Would L'ascorbic acid dissolve in glycerin?

The above subject matter refers please! 

Comments

  • MicroformulationMicroformulation Member, Professional Chemist
    edited September 2018
    1. Get some L-Ascorbic Acid.
    2. Get some Glycerin.
    3. Go into the lab.

    That is how I would get my answer. Searching for "ascorbic acid solubility" would also be a good start.

    Very first result;

    markfuller@microformulation.com Microformulation.com Microformulation Cosmetic Consulting provides Custom Formulations for both large Commercial accounts as well as smaller entrepreneurs. We can provide Naturally compliant Formulations under the NSF, NPA, Whole Foods and USDA Organic Certifications. BS.Pharm Albany College of Pharmacy, Union University.
  • MicroformulationMicroformulation Member, Professional Chemist
    If you look just at the reference, it lists the solubility of L-Ascorbic acid in Glycerin as 0.05 gm/ml which equates to 5% Wt/volume in pure Glycerin or 5 grams Ascorbic acid in 100 ml of Glycerin.
    markfuller@microformulation.com Microformulation.com Microformulation Cosmetic Consulting provides Custom Formulations for both large Commercial accounts as well as smaller entrepreneurs. We can provide Naturally compliant Formulations under the NSF, NPA, Whole Foods and USDA Organic Certifications. BS.Pharm Albany College of Pharmacy, Union University.
  • I will say it again, you will not get an anhydrous system with glycerin. It is a humuctant not a solvent. You either need to find a solvent or just accept that the formula can’t be stabilized because you don’t have access to derivatives.
  • MarkBroussardMarkBroussard Member, Professional Chemist
    Why don't you try a mixture of 1,3-Propanediol and Glycerin.
    Chemist/Microbiologist formulating in the Organic & Naturals arena under ECOCert/Natural Products Assn/Whole Foods/National Organic Program guidelines focused skincare & haircare products. 

    See website for details www.desertinbloomcosmeticslab.com
  • Hmmmn! There was a report I read where it says it can dissolve in glycerin which is heated... So I had to throw the question to the house 
  • @Microformulation @ngarayeva001 I'm trying to make an anhydrous vitamin c serum and I want a solution that LAA and HA can dissolve in without it being necessarily water which is receptive to heat to enable me Infuse  powdered leaves extract in it in a double boiler then add other ingredients ,mostly antioxidant liquid extract and ferulic acid so I was thinking glycerin could work, then what solubilzer would be ideal in emulsifying vitamin e oil into such a mixture? Thanks.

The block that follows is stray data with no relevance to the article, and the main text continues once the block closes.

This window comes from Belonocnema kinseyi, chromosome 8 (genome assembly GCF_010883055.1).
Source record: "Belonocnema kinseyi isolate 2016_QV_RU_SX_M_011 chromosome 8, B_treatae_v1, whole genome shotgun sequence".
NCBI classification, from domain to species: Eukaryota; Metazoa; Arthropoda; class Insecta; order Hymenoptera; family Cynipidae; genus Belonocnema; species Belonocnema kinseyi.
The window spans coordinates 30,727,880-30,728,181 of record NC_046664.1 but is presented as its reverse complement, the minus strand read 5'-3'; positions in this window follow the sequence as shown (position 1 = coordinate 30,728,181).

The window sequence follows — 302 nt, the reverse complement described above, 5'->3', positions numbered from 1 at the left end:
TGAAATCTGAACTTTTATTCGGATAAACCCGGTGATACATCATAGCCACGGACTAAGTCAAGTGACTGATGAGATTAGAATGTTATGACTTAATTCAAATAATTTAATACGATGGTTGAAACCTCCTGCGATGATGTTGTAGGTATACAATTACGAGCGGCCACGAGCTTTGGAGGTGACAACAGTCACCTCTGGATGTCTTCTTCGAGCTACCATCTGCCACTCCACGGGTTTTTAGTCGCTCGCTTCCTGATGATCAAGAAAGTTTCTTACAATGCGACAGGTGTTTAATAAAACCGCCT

• Meanwhile I can only have access to glycerin, propylene glycol as base solution, would this work? 
  • Look, why don't you just bloody well TRY IT and SEE instead of asking endless questions! You might learn something.
    Cosmetic Brand Creation. Concept to name to IMPI search to logo and brand registration. In-house graphic design inc. Pantone specs. Cosmetic label and box design & graphics.
  • Anhydrous LAA systems are not very pleasant to apply. You either make an aquaneus gel of LAA and HA plus your extracts (that won’t do much) that will be pleasant to apply and oxidize very soon or you make a minimalistic gritty mixture of propanediol and LAA and skip all other ingredients. And it will be so heavy that you won’t need any glycerin. I think that propanediol might be replaced with propylene glycol. Sorry but you cannot have it all when you have such a limited access to ingredients.
  • MicroformulationMicroformulation Member, Professional Chemist
    @Belassi Thank you! This is at best 60 minutes in the lab.
    markfuller@microformulation.com Microformulation.com Microformulation Cosmetic Consulting provides Custom Formulations for both large Commercial accounts as well as smaller entrepreneurs. We can provide Naturally compliant Formulations under the NSF, NPA, Whole Foods and USDA Organic Certifications. BS.Pharm Albany College of Pharmacy, Union University.
  • You don't want a mostly glycerin formulation on your skin.
    Pure or highly concentrated glycerin is actually drying to the skin and may cause irritation or even blisters if left on too long.
  • Thanks @Gunther
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